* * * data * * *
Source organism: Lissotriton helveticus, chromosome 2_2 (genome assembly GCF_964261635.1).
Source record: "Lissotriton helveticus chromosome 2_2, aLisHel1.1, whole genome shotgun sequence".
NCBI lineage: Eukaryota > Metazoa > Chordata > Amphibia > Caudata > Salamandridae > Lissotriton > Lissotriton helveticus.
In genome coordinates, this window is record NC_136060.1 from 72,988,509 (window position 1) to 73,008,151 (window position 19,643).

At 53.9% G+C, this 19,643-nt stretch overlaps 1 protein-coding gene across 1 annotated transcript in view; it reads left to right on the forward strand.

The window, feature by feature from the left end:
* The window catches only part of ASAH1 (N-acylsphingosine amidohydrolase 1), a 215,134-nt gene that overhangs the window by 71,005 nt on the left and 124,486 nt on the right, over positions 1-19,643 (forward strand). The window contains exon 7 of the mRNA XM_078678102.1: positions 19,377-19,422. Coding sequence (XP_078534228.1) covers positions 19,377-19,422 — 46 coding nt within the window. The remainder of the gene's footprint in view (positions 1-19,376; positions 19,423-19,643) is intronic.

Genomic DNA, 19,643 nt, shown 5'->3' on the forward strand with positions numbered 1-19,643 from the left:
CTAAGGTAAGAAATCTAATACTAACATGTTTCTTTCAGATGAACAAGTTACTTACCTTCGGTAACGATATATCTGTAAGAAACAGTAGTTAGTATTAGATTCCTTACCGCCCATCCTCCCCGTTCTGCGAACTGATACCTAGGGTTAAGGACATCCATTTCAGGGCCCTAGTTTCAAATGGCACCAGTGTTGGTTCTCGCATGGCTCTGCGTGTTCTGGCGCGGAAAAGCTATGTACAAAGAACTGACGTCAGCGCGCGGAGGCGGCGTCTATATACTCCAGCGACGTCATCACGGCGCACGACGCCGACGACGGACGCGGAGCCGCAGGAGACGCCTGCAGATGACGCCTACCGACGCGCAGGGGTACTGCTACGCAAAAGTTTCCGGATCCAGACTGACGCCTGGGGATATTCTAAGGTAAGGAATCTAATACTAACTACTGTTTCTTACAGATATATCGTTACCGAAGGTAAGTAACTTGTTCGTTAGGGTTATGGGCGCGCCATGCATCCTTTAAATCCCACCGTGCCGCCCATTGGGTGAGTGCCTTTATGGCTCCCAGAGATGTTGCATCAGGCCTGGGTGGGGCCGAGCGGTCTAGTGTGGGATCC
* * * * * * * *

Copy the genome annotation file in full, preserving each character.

Source organism: Lissotriton helveticus, chromosome 2_2 (genome assembly GCF_964261635.1).
Source record: "Lissotriton helveticus chromosome 2_2, aLisHel1.1, whole genome shotgun sequence".
NCBI lineage: Eukaryota > Metazoa > Chordata > Amphibia > Caudata > Salamandridae > Lissotriton > Lissotriton helveticus.
In genome coordinates, this window is record NC_136060.1 from 72,988,509 (window position 1) to 73,008,151 (window position 19,643).

At 53.9% G+C, this 19,643-nt stretch overlaps 1 protein-coding gene across 1 annotated transcript in view; it reads left to right on the forward strand.

The window, feature by feature from the left end:
* The window catches only part of ASAH1 (N-acylsphingosine amidohydrolase 1), a 215,134-nt gene that overhangs the window by 71,005 nt on the left and 124,486 nt on the right, over positions 1-19,643 (forward strand). The window contains exon 7 of the mRNA XM_078678102.1: positions 19,377-19,422. Coding sequence (XP_078534228.1) covers positions 19,377-19,422 — 46 coding nt within the window. The remainder of the gene's footprint in view (positions 1-19,376; positions 19,423-19,643) is intronic.

Genomic DNA, 19,643 nt, shown 5'->3' on the forward strand with positions numbered 1-19,643 from the left:
CTAAGGTAAGAAATCTAATACTAACATGTTTCTTTCAGATGAACAAGTTACTTACCTTCGGTAACGATATATCTGTAAGAAACAGTAGTTAGTATTAGATTCCTTACCGCCCATCCTCCCCGTTCTGCGAACTGATACCTAGGGTTAAGGACATCCATTTCAGGGCCCTAGTTTCAAATGGCACCAGTGTTGGTTCTCGCATGGCTCTGCGTGTTCTGGCGCGGAAAAGCTATGTACAAAGAACTGACGTCAGCGCGCGGAGGCGGCGTCTATATACTCCAGCGACGTCATCACGGCGCACGACGCCGACGACGGACGCGGAGCCGCAGGAGACGCCTGCAGATGACGCCTACCGACGCGCAGGGGTACTGCTACGCAAAAGTTTCCGGATCCAGACTGACGCCTGGGGATATTCTAAGGTAAGGAATCTAATACTAACTACTGTTTCTTACAGATATATCGTTACCGAAGGTAAGTAACTTGTTCGTTAGGGTTATGGGCGCGCCATGCATCCTTTAAATCCCACCGTGCCGCCCATTGGGTGAGTGCCTTTATGGCTCCCAGAGATGTTGCATCAGGCCTGGGTGGGGCCGAGCGGTCTAGTGTGGGATCC